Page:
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The history of the Open Science Community Utrecht

This is the first part of the 2023 OSCU Report ‘The past, present and future of the Open Science Community Utrecht’.

History of OSCU

2017: What started it all

The story of OSCU starts with a cup of coffee. In 2017, Loek Brinkman and Anita Eerland were introduced to each other by a colleague and went for a cup of coffee at Utrecht Science Park. Coming from different backgrounds (Loek has a PhD in Neuroscience, Anita in Forensic Psychology), both of them had an interest in Open Science and wanted to ‘do something’ to improve science. They both frequently attended events that focused on Open Science, such as the annual conference of the ‘Society of the Improvement of Psychological Science’. What they realised is that at such events, they would always meet the same kind of people, if not the actual same people. Open Science was a topic that was discussed within an ingroup, an ‘Open Science Bubble’. Moreover, some of the hardliners within the Open Science Bubble could be quite condescending toward those outside of the bubble, considering their workflows superior to those of others. In this form, it was unlikely for Open Science to become mainstream.

About the same time, the first draft of the Open Science Program at Utrecht University was opened up for consultation and the whole of the university was invited to provide feedback. Anita and Loek were first of all surprised (in a good way!) that their university was already taking Open Science so seriously, but at the same time disappointed by the amount of engagement that the draft mustered. They realised that if you want change, you need to start at the bottom. The transition to Open Science is foremost a culture change and needs to be led by the research community by and large. This created a sense of urgency to reach beyond the Open Science Bubble and attract newcomers to Open Science. By connecting newcomers and experienced peers, newcomers could ease into Open Science in a friendly learning environment. For the experienced peers, this would create an opportunity to connect with like minded peers and spread the gospel of Open Science. 

2018: And so it began…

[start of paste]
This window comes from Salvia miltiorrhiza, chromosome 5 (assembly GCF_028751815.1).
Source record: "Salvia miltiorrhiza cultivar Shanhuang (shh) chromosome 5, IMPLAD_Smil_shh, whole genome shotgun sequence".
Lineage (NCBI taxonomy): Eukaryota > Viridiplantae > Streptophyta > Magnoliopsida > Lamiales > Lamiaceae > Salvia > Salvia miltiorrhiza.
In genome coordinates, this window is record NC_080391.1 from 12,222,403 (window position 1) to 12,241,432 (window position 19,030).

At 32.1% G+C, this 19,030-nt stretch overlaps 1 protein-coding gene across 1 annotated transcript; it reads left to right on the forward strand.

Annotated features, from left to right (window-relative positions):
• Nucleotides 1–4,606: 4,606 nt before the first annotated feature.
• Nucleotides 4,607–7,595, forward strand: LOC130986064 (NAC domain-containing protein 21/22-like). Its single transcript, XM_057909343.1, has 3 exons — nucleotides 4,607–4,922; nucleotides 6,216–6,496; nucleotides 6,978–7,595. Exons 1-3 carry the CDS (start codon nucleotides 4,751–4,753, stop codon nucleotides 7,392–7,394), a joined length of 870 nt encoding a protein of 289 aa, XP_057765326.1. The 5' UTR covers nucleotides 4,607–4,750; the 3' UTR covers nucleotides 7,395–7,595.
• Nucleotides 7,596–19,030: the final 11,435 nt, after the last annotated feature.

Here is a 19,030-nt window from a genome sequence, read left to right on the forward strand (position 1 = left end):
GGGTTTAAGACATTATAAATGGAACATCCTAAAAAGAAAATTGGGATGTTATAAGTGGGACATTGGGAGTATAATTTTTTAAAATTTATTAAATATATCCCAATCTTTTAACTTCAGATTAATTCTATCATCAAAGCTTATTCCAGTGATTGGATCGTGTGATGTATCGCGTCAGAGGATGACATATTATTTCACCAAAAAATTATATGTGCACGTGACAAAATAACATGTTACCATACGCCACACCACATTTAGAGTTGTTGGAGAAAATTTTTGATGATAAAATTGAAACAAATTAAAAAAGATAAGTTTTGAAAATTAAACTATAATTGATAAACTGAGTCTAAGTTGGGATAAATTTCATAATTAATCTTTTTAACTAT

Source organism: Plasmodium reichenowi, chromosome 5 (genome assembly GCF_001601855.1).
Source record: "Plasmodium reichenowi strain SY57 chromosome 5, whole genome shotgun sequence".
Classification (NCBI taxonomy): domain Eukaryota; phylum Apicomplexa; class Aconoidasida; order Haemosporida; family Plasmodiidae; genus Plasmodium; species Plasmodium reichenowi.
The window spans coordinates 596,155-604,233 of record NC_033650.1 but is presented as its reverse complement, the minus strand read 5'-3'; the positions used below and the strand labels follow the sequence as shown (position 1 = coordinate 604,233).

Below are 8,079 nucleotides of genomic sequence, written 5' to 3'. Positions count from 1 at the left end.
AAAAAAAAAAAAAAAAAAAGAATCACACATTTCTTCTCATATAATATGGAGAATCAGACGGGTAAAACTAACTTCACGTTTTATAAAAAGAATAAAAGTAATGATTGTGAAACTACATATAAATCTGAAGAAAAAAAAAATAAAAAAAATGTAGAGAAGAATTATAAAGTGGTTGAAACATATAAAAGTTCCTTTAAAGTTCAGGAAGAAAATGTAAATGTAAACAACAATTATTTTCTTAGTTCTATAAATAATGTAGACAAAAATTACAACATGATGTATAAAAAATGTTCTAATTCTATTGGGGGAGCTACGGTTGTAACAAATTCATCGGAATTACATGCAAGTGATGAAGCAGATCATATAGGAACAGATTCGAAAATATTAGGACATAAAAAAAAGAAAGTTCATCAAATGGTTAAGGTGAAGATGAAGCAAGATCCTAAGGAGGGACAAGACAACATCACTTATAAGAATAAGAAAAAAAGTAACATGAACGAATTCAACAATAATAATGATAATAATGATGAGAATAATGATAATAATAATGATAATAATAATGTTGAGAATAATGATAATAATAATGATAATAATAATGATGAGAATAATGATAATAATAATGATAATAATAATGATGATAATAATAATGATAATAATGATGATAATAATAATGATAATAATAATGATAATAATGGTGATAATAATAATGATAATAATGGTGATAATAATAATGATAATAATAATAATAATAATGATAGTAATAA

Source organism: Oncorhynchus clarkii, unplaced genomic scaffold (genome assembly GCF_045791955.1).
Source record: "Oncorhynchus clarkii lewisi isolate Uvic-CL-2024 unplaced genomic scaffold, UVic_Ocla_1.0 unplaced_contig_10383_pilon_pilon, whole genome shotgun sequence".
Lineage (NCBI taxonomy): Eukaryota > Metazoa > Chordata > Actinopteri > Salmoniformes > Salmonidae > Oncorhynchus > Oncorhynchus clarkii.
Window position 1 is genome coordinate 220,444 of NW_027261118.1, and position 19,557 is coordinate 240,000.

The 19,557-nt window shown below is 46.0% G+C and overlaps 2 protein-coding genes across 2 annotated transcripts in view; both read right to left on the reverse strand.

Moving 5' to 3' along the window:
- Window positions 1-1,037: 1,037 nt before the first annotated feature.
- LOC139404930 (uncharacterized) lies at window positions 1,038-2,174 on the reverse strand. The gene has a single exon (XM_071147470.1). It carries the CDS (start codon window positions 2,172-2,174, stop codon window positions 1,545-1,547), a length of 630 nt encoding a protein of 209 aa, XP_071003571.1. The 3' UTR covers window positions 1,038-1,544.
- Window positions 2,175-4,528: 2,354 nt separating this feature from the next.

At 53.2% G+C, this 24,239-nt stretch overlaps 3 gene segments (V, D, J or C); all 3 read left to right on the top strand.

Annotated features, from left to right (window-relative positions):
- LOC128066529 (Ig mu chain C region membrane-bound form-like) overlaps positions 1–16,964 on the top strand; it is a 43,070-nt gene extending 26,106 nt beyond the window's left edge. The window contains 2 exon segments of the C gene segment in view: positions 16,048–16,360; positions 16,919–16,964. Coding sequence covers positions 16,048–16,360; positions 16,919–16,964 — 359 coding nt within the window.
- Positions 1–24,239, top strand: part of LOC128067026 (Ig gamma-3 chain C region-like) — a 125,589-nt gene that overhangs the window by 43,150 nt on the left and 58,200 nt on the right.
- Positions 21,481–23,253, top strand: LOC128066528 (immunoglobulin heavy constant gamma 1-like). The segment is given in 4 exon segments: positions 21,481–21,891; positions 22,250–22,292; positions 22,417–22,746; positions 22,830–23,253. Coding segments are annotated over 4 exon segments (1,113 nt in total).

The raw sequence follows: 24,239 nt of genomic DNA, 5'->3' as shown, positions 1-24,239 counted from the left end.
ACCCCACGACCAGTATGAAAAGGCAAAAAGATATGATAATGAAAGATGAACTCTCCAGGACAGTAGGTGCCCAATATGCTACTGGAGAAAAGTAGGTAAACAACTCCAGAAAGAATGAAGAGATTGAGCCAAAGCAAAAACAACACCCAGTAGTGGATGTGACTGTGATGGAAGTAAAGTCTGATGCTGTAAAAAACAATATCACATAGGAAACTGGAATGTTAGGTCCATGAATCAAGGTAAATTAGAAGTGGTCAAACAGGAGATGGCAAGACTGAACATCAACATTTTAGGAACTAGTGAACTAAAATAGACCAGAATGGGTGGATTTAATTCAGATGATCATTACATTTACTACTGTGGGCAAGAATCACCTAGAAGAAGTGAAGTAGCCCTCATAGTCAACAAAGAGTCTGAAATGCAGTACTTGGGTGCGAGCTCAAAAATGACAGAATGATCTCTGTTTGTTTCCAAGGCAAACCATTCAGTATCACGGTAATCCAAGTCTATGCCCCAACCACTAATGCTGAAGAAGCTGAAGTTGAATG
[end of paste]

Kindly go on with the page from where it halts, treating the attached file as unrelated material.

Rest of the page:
Loek and Anita reached out to colleagues that had (some) experience with Open Science and invited them to join OSCU. Joining OSCU entailed that they would have a profile page on the OSCU website that showed their OS expertise for which others could contact them. Upon joining OSCU, members would also indicate what they wanted to learn regarding Open Science. A lot of effort was spent on reaching out to people and asking them in person whether they were interested in joining OSCU. They also took care to have the right tone of voice in all communication, stressing that OSCU was particularly open to newcomers. Slowly, but steadily, new members signed up for OSCU. The increase in members was by no means a linear process. Instead, batches of members would sign-up, for example following a presentation about OSCU at a department. What was particularly effective in terms of attracting new members, was when someone in a leadership position, for example the head of a research group or department, would send-out mass-emails to a large group of colleagues, stating that they joined OSCU and invited others to join as well. More often than not, such emails were sent after the OSCU coordinators requested their colleagues in leadership positions to do so.

From the very start of OSCU, events were organised for OSCU members (although all events were open for non-members as well). It started with a kick-off event on June 18th 2018 with an inspirational lecture on OS, followed by a round-table discussion and the official launch of OSCU (champagne!).

2019: Getting up to speed

In the following year, a series of lectures and workshops was organised, each focused on a particular OS topic. These topics were based on a questionnaire that was distributed amongst OSCU members, where they could indicate what kind of topics they were interested in. These lectures and workshops were open to the entire university and were often organised in collaboration with colleagues from the University Library (who have been active members of OSCU from the very start). Topics included Open Access publishing, working with the Open Science Framework, the UU Open Science Program, Preregistration and FAIR and Open data management. These workshops were typically attended by 10-20 people and provided learning opportunities for those who were relatively new to Open Science, and, by the same token, showed colleagues who were already practising certain OS practices, that they were not the only ones that cared about these practices. For many, this strengthened and consolidated their attitudes toward OS, as they were often the only ones in their direct research environment that committed to these practices.